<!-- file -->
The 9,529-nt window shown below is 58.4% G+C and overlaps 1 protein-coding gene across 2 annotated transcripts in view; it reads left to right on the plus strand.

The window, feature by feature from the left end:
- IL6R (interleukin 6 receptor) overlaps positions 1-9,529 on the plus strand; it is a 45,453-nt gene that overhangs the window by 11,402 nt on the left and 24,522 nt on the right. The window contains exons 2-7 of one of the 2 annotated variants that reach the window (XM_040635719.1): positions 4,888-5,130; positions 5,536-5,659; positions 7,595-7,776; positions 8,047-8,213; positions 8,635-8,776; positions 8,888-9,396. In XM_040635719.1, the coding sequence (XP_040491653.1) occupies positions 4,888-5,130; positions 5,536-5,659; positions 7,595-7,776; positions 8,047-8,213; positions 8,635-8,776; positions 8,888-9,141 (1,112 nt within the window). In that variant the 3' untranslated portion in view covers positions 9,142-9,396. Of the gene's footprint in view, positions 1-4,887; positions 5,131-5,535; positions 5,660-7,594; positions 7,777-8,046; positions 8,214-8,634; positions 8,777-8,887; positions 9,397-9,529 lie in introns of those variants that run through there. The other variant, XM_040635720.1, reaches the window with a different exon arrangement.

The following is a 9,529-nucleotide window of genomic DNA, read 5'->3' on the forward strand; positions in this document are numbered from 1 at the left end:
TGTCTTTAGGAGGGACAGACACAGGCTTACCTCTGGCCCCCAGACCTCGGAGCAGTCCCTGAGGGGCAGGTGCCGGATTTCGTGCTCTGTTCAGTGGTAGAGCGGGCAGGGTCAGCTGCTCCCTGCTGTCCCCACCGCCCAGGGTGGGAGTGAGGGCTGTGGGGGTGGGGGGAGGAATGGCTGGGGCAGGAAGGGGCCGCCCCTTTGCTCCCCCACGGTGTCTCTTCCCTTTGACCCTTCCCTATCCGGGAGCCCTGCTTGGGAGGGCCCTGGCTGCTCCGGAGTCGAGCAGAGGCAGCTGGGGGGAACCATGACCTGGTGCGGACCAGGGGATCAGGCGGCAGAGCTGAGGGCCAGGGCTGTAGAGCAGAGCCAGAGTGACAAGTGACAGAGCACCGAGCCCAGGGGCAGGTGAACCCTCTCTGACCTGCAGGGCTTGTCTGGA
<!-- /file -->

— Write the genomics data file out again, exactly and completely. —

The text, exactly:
The 9,529-nt window shown below is 58.4% G+C and overlaps 1 protein-coding gene across 2 annotated transcripts in view; it reads left to right on the plus strand.

The window, feature by feature from the left end:
- IL6R (interleukin 6 receptor) overlaps positions 1-9,529 on the plus strand; it is a 45,453-nt gene that overhangs the window by 11,402 nt on the left and 24,522 nt on the right. The window contains exons 2-7 of one of the 2 annotated variants that reach the window (XM_040635719.1): positions 4,888-5,130; positions 5,536-5,659; positions 7,595-7,776; positions 8,047-8,213; positions 8,635-8,776; positions 8,888-9,396. In XM_040635719.1, the coding sequence (XP_040491653.1) occupies positions 4,888-5,130; positions 5,536-5,659; positions 7,595-7,776; positions 8,047-8,213; positions 8,635-8,776; positions 8,888-9,141 (1,112 nt within the window). In that variant the 3' untranslated portion in view covers positions 9,142-9,396. Of the gene's footprint in view, positions 1-4,887; positions 5,131-5,535; positions 5,660-7,594; positions 7,777-8,046; positions 8,214-8,634; positions 8,777-8,887; positions 9,397-9,529 lie in introns of those variants that run through there. The other variant, XM_040635720.1, reaches the window with a different exon arrangement.

The following is a 9,529-nucleotide window of genomic DNA, read 5'->3' on the forward strand; positions in this document are numbered from 1 at the left end:
TGTCTTTAGGAGGGACAGACACAGGCTTACCTCTGGCCCCCAGACCTCGGAGCAGTCCCTGAGGGGCAGGTGCCGGATTTCGTGCTCTGTTCAGTGGTAGAGCGGGCAGGGTCAGCTGCTCCCTGCTGTCCCCACCGCCCAGGGTGGGAGTGAGGGCTGTGGGGGTGGGGGGAGGAATGGCTGGGGCAGGAAGGGGCCGCCCCTTTGCTCCCCCACGGTGTCTCTTCCCTTTGACCCTTCCCTATCCGGGAGCCCTGCTTGGGAGGGCCCTGGCTGCTCCGGAGTCGAGCAGAGGCAGCTGGGGGGAACCATGACCTGGTGCGGACCAGGGGATCAGGCGGCAGAGCTGAGGGCCAGGGCTGTAGAGCAGAGCCAGAGTGACAAGTGACAGAGCACCGAGCCCAGGGGCAGGTGAACCCTCTCTGACCTGCAGGGCTTGTCTGGA